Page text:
These last two scenes are sooooooo good and so important that I am splitting them both in half so we can squeeze every last drop of meaning and pleasure out of them. So in this post, we'll look at lines 1 through 199 of this scene, ending where Claudius, Gertrude, Laertes, and others enter.
We open with a complete break in tone from the rest of the play. We have two Gravediggers, also listed as Clowns, and they are quite a comedy duo, aren't they? Their initial conversation is full of double entendres, mocking mimicry of lawyerly phrases, and little riddles. They're the epitome of gallows-humor, aren't they?
But we do learn something from them: they're digging the grave of a noblewoman who is suspected of having committed suicide. Obviously, this is Ophelia's grave, and people aren't convinced that her death was an accident. The seemingly eye-witness account Gertrude gave would surely support the idea that it was unintentional, but I guess the general populace is not convinced? Or at least the priest isn't, which we'll get into more in the second half of this scene.
Then off goes the Second Gravedigger to get some liquid refreshments, and in come Hamlet and Horatio. Can you feel a difference in Hamlet? I get the sense that he's cheerier, freer, much more easy-going than intense. He's bantering with Horatio, and I imagine this must be more like what he was like back in Wittenberg before this all started.
Notice Hamlet brings up Cain and Abel, though. He's clearly still thinking about Claudius and his father. So it's not like being gone has made him forget his troubles. It's more like he's come to terms with what he has to do and isn't fretting about it anymore. That's my take, anyway.
He's also very fascinated with this idea of death and decay, isn't he? Remember back in IV, 3 where he mentioned that we are all food for maggots in the end, king and commoner alike? We revisit that idea here a bunch, that it doesn't matter how important you are in this life -- your body will return to dust in the end. Later in this scene, he also muses on how even Alexander the Great came to the same end as anyone else.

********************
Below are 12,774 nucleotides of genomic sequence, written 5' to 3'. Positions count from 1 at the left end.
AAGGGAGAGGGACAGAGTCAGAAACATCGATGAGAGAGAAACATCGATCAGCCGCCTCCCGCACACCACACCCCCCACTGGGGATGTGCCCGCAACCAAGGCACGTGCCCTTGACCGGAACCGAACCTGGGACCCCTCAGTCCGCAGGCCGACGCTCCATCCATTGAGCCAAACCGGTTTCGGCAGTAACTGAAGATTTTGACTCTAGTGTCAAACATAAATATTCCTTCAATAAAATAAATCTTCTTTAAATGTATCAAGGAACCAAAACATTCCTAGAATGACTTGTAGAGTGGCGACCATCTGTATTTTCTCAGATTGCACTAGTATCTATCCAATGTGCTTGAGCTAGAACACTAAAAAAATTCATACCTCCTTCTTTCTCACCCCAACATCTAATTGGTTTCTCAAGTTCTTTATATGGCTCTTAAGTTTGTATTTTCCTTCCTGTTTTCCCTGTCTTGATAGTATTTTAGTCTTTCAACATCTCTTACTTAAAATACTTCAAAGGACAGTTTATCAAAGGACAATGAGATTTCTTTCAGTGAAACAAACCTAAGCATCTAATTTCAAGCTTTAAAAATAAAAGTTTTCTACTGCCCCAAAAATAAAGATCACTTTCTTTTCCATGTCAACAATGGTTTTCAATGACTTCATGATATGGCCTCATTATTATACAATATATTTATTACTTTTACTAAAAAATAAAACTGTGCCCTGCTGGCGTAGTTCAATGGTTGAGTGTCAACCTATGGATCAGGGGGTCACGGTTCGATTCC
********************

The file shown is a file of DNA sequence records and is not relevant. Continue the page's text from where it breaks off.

I think Hamlet has come to accept that he's going to die, whether he avenges his father or not -- Claudius wants him dead and will certainly achieve his aim one way or the other, unless Hamlet kills him first. And if Hamlet kills King Claudius, he will be guilty of regicide and probably executed himself. So now he's examining what's going to happen to him sooner or later -- his body will return to dust, his bones might get disturbed when someone else's grave is dug close to his, and no one will care. In the end, he's not all that important.
And then Hamlet and First Gravedigger start conversing, and the zingers fly! Harold Bloom calls this guy "the only personage in the play witty enough to hold his own with Hamlet" (Hamlet: Poem Unlimited, 5), and I really feel like that's true. Hamlet jokes that this guy is "absolute" or overly precise. (That bit in Guardians of the Galaxy where Drax says "Nothing goes over my head -- my reflexes are too fast" totally made me think of First Gravedigger.) But really the gravedigger is just super clever and witty, like Hamlet, and the two are delighting each other with their quippy wordplay. I love the joke about people in England being mad, so no one would notice Hamlet's madness here -- I imagine that got a big laugh when this was originally played in London :-)
First Gravedigger tosses up a skull and announces that it belonged to Yorick, who had been the king's jester when Hamlet was a child. They do a bit of musing about what a funny fellow Yorrick was, and Hamlet gets kind of grossed out by holding the skull of someone he once knew and loved. Which, yeah, pretty gross and creepy there, Hamlet.
And then here comes the burial party, where we'll stop. I do want to quick say, though, that Hamlet's last line before everyone enters is "But soft, but soft a while" (199), and way back in III,1 when Ophelia was coming, he ended his soliloquy with "Soft you now" (87). Both times it means "hush" or "be quiet" or "stop talking about this," but I really think that having him use that same basic phrase has to be Shakespeare cluing us the audience in to... something. Reminding us that Ophelia has died and this is who will be buried? Telling us Hamlet suspects it could be Ophelia? Usually he's played as very surprised to learn she's dead, but if Horatio warned him that she's gone mad, might he suspect that the woman to be buried might be she? Possibly suspect it unconsciously, even? I don't know, just thought I'd point out the similarity and see if anyone else had any thoughts.
"The hand of little employment hath the daintier sense" (63-64).
"How absolute the knave is! We must speak by the book, or equivocation will undo us" (122-23).
Possible Discussion Questions:
Do you sense a difference in Hamlet? If you do, what are your thoughts on how and/or why he has changed? If you don't, what makes you feel like he's still behaving and feeling the same way?
Why do you think Hamlet staring at Yorick's skull has become the instantly-recognizable icon for this play? Why that, out of all the memorable moments in the play?